RPG quality: Divinitely worth a shot.
Divinity: Original Sin Enhanced Edition
Divinity: Original Sin II
NieR: Automata is a child of Platinum Games, founded by the creator of Devil May Cry, and Yoko Taro, a man who has turned exploration of possibilities into game-building philosophy. It could have either been a hellspawn or one of the most impressive games in recent years. Thankfully, it was the latter.
There’s a good chance NieR: Automata’s story isn’t going to make much sense to you. It stems from an obscure ending of a half-forgotten sequel to game that people mostly know by name only at best. And that’s before we facture Japanese-only things like Drama CDs and theatre plays (no, really). NieR: Automata isn’t a game you play once. In fact there are several endings, each of them requiring you to play the game again (albeit with some shortcuts for reducing the amount of faff) to figure out the full complexity of the story. Sometime the playable character changes, sometimes something else about the mechanics… It’s certainly a non-standard New Game+. The game itself is a largely open-world action-RPG production following combat androids on a post-apocalyptic Earth. Although the story had people confused and enthralled for months, the gameplay is a tight and diverse blend of slasher and bullet hell, occasionally diverting in something else entirely.
RPG quality: Android superiority.
Monster Hunter World is a franchise that until its latest release wasn’t wildly popular in the West. Of course it had its loyal following, but Monster Hunter World was like the second coming as far Western audiences were concerned.
At its most basic it’s a game about killing massive monsters for ingredients and cash, but thanks to its robust (and much-ridiculed) gob-creation, immersive (that filthy word again…) word and gameplay it strides the blurry line between an RPG and action game with pride and head raised high. RPG quality: apex predators.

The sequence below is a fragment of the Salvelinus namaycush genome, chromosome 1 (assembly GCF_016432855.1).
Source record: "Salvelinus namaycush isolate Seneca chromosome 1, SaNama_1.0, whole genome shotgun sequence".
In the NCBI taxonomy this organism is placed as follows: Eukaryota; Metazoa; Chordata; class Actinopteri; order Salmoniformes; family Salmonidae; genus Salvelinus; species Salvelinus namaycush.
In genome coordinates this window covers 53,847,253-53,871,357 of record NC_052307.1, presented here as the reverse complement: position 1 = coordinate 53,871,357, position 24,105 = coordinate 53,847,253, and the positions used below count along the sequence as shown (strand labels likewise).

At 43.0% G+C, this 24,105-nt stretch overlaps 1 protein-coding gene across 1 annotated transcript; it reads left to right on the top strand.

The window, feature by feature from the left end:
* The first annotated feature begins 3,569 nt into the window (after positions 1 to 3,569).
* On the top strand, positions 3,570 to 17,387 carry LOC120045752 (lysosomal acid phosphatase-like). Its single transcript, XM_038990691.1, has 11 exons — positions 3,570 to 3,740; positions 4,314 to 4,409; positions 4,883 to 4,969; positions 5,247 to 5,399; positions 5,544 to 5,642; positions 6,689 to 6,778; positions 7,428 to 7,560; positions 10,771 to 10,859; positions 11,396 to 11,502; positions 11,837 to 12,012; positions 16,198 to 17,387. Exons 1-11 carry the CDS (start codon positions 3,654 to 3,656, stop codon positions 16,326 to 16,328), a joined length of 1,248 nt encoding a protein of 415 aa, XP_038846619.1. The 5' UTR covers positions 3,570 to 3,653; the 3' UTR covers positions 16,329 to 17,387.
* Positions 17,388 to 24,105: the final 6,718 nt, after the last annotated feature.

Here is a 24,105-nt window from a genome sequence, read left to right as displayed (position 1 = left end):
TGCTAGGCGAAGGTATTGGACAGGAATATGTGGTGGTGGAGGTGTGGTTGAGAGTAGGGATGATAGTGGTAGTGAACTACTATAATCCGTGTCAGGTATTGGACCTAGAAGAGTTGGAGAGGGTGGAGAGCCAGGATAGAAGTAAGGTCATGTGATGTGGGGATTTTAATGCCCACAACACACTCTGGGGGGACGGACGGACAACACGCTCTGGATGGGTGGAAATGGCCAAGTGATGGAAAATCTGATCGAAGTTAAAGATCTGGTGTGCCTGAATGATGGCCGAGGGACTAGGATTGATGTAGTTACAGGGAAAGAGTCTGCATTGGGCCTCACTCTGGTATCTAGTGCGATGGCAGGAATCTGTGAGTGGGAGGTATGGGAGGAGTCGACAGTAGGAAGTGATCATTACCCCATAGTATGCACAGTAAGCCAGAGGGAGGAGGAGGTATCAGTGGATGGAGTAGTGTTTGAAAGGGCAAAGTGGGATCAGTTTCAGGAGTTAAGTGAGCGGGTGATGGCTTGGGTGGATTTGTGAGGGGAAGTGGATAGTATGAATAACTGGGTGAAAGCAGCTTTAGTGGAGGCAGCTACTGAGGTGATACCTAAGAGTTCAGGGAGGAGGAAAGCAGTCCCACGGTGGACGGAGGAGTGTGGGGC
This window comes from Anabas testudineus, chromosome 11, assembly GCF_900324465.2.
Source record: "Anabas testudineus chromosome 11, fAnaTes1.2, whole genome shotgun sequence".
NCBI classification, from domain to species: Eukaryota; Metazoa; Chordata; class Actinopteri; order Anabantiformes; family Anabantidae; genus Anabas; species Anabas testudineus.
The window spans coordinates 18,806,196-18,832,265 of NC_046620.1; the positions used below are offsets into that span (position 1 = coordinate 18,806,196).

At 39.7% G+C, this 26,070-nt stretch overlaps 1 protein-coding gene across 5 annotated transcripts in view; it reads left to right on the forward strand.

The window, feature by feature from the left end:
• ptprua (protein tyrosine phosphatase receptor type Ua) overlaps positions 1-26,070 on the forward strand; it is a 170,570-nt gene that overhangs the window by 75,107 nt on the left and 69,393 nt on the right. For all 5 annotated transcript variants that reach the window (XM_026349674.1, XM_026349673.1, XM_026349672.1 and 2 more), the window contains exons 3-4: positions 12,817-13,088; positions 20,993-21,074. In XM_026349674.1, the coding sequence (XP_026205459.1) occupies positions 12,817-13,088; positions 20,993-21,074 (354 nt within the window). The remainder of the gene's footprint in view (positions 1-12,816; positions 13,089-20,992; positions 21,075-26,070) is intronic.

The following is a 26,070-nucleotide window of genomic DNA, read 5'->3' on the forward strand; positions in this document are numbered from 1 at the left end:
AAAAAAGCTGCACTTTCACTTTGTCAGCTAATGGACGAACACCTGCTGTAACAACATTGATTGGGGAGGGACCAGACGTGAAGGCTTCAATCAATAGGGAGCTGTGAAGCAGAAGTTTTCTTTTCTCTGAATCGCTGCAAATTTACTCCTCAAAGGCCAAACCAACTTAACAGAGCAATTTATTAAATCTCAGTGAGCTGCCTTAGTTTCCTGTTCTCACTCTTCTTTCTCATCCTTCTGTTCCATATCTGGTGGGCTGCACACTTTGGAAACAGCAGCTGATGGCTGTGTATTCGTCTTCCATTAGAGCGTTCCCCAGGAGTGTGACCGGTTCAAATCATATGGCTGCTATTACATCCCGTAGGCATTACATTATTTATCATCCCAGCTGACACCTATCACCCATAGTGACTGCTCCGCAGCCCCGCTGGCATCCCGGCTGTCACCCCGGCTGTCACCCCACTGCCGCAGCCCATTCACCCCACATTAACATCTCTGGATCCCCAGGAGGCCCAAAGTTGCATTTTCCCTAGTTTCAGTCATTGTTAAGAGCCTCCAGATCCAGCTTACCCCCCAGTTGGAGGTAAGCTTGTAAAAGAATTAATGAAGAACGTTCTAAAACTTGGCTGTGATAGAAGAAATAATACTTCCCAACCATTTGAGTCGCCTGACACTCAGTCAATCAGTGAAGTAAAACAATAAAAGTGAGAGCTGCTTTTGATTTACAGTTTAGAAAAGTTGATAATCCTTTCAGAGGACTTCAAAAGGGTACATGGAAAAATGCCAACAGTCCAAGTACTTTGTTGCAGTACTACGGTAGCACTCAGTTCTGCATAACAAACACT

Monster Hunter: World
With the sequel just around the corner at the moment of writing this list, it’s only reasonable that we’d put the game which revived the full glory of isometric story-heavy cRPGs somewhere on the list. While not my favourite here (that would be Tyranny, come at me), it’s definitely a success story, and one of the gifts given to us by crowdfunding.
While PoE’s story sometimes gets drowned by exposition-intensive writing, the world itself in rather interesting, taking the classic D&D-variety fantasyland and adding some elements to make it Obsidian’s own. It asks some questions about the function and origin of gods, the metaphysical weight of a soul, and while it’s never as poignant as Planescape: Torment it gives the setting a fair amount of depth beyond the genre’s standard dungeon crawling. The dialogues even pay attention to how people see you. If you’re known for Honesty or Cruelty some doors may close, while others may open. For once some game takes into account that your character has a personality in addition to being in good standing with a faction for services rendered.
RPG quality: classics reincarnated.
Pillars of Eternity
That concludes the list of RPGs you might well want to (re)play this year. Probably after you’re done with Pillars of Eternity 2, but who knows. We’ve deliberately omitted grey-haired classics, if only to make space for a possible future lists. What are your favourite RPGs of the last decade or so? Let us know, so we can recall or get to know new stories and, ahem, immerse* ourselves in new world.
*what, you expected a relevant footnote? I have on good authority that footnotes are immersion breaking. Like pretty much anything, if you believe comment sections.